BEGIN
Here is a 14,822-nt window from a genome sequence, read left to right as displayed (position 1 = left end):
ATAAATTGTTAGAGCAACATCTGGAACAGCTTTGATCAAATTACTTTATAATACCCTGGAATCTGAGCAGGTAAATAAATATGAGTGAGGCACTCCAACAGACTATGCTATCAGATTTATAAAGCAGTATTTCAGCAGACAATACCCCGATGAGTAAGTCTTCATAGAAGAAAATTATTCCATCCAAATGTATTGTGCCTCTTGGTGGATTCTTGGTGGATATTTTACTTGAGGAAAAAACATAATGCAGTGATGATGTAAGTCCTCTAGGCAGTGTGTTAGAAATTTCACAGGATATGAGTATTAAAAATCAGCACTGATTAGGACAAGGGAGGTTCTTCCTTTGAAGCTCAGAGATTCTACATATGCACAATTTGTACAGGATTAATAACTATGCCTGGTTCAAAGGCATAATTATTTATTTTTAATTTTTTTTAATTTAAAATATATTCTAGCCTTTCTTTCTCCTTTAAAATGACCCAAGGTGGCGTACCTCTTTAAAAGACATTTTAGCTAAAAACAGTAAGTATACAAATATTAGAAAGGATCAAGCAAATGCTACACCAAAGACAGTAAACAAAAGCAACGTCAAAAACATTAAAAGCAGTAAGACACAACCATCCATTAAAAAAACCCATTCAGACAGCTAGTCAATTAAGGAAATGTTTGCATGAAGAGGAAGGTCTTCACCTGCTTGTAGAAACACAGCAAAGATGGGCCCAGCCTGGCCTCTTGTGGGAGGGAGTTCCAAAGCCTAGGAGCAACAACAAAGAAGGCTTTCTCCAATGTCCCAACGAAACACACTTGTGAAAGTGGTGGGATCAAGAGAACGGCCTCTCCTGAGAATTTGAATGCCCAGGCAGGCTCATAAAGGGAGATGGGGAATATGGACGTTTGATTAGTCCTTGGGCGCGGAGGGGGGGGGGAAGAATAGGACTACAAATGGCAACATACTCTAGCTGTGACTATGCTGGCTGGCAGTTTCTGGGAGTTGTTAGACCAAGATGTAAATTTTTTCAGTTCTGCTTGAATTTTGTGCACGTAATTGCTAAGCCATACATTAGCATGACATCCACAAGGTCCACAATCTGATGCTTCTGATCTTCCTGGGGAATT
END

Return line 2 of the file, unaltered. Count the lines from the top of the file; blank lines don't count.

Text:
ATAAATTGTTAGAGCAACATCTGGAACAGCTTTGATCAAATTACTTTATAATACCCTGGAATCTGAGCAGGTAAATAAATATGAGTGAGGCACTCCAACAGACTATGCTATCAGATTTATAAAGCAGTATTTCAGCAGACAATACCCCGATGAGTAAGTCTTCATAGAAGAAAATTATTCCATCCAAATGTATTGTGCCTCTTGGTGGATTCTTGGTGGATATTTTACTTGAGGAAAAAACATAATGCAGTGATGATGTAAGTCCTCTAGGCAGTGTGTTAGAAATTTCACAGGATATGAGTATTAAAAATCAGCACTGATTAGGACAAGGGAGGTTCTTCCTTTGAAGCTCAGAGATTCTACATATGCACAATTTGTACAGGATTAATAACTATGCCTGGTTCAAAGGCATAATTATTTATTTTTAATTTTTTTTAATTTAAAATATATTCTAGCCTTTCTTTCTCCTTTAAAATGACCCAAGGTGGCGTACCTCTTTAAAAGACATTTTAGCTAAAAACAGTAAGTATACAAATATTAGAAAGGATCAAGCAAATGCTACACCAAAGACAGTAAACAAAAGCAACGTCAAAAACATTAAAAGCAGTAAGACACAACCATCCATTAAAAAAACCCATTCAGACAGCTAGTCAATTAAGGAAATGTTTGCATGAAGAGGAAGGTCTTCACCTGCTTGTAGAAACACAGCAAAGATGGGCCCAGCCTGGCCTCTTGTGGGAGGGAGTTCCAAAGCCTAGGAGCAACAACAAAGAAGGCTTTCTCCAATGTCCCAACGAAACACACTTGTGAAAGTGGTGGGATCAAGAGAACGGCCTCTCCTGAGAATTTGAATGCCCAGGCAGGCTCATAAAGGGAGATGGGGAATATGGACGTTTGATTAGTCCTTGGGCGCGGAGGGGGGGGGGAAGAATAGGACTACAAATGGCAACATACTCTAGCTGTGACTATGCTGGCTGGCAGTTTCTGGGAGTTGTTAGACCAAGATGTAAATTTTTTCAGTTCTGCTTGAATTTTGTGCACGTAATTGCTAAGCCATACATTAGCATGACATCCACAAGGTCCACAATCTGATGCTTCTGATCTTCCTGGGGAATT